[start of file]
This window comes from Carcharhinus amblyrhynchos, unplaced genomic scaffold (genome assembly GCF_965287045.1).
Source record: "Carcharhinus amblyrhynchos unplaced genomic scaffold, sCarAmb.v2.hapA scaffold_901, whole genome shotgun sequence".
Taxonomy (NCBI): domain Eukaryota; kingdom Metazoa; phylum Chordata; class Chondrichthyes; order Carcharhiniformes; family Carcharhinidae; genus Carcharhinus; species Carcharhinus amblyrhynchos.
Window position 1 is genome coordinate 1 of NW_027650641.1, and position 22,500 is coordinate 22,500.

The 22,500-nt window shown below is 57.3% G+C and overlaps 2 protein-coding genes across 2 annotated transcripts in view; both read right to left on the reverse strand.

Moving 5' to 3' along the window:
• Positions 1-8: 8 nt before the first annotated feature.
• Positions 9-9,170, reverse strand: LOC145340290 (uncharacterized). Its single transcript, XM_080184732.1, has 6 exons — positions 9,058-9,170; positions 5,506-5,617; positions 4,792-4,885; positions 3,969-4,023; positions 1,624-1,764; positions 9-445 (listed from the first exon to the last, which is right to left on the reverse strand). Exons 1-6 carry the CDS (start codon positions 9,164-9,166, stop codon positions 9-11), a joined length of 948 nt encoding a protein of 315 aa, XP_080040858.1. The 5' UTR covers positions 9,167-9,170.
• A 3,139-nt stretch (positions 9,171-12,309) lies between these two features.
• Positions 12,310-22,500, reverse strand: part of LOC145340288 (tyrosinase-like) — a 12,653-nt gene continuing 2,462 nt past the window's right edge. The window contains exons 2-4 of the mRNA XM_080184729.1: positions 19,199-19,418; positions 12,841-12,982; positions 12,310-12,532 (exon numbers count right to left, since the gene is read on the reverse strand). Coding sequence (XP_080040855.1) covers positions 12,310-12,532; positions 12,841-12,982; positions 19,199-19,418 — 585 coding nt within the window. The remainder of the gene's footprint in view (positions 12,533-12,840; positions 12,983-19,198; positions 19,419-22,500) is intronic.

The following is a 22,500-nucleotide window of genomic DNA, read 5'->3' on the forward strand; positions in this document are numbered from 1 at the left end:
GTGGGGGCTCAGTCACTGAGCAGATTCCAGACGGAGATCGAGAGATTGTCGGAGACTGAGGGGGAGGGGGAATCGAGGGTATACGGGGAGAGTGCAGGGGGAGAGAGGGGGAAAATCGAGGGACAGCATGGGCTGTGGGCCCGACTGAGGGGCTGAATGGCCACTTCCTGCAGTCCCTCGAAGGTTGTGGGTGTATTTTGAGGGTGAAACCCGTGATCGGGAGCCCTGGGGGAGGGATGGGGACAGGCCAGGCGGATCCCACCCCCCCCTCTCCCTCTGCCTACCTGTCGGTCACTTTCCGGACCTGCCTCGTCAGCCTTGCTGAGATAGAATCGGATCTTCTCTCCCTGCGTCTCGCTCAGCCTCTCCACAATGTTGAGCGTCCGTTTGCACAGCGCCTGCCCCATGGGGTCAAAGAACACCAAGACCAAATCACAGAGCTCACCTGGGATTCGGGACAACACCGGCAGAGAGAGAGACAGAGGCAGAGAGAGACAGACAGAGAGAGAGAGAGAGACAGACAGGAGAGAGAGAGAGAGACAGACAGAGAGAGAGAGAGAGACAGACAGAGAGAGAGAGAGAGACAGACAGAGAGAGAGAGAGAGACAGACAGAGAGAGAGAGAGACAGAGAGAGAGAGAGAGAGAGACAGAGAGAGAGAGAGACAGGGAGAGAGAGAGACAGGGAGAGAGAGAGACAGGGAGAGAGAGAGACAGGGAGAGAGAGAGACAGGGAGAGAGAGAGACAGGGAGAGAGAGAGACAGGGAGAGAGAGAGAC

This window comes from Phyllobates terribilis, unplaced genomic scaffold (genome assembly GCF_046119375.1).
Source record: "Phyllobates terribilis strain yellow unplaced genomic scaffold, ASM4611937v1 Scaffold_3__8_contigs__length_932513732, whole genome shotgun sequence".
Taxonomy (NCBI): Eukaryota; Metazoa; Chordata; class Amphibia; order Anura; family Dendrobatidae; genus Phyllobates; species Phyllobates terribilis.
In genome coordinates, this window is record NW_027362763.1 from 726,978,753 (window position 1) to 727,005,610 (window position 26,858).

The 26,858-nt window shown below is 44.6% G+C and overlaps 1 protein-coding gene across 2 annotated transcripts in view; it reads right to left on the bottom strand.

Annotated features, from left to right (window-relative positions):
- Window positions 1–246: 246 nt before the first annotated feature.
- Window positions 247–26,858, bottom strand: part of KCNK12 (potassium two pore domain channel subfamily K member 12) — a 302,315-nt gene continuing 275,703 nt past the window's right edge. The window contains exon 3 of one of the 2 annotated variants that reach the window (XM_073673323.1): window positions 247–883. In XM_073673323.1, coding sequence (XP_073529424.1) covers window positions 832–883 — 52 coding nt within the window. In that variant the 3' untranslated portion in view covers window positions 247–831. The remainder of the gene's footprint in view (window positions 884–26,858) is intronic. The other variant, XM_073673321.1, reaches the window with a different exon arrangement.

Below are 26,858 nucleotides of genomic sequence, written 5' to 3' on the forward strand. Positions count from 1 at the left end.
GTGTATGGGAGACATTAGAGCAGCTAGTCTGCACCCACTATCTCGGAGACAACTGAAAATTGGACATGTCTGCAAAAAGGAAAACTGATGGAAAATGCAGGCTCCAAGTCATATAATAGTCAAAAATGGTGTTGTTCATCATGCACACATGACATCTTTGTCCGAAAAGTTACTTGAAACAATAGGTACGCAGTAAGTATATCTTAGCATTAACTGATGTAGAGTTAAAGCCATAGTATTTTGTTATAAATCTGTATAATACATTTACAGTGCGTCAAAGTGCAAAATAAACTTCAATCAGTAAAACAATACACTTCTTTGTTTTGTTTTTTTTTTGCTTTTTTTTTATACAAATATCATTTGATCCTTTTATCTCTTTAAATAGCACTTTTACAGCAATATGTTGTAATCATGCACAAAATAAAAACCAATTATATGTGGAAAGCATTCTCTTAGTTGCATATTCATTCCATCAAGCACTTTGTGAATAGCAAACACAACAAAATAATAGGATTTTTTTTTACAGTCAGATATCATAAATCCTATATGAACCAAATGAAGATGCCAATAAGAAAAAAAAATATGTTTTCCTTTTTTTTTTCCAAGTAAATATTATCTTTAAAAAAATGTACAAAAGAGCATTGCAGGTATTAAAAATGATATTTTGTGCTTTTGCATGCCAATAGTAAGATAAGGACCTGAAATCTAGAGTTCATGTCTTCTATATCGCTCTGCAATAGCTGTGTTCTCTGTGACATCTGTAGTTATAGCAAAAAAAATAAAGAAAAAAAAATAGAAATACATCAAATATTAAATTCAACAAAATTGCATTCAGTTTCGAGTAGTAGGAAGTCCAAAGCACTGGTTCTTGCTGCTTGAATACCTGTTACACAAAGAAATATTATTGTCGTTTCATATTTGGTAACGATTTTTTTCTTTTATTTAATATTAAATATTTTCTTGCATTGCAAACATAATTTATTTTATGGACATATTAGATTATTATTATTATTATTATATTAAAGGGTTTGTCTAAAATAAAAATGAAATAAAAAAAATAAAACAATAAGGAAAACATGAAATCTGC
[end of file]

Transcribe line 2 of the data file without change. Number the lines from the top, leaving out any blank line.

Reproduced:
Source record: "Carcharhinus amblyrhynchos unplaced genomic scaffold, sCarAmb.v2.hapA scaffold_901, whole genome shotgun sequence".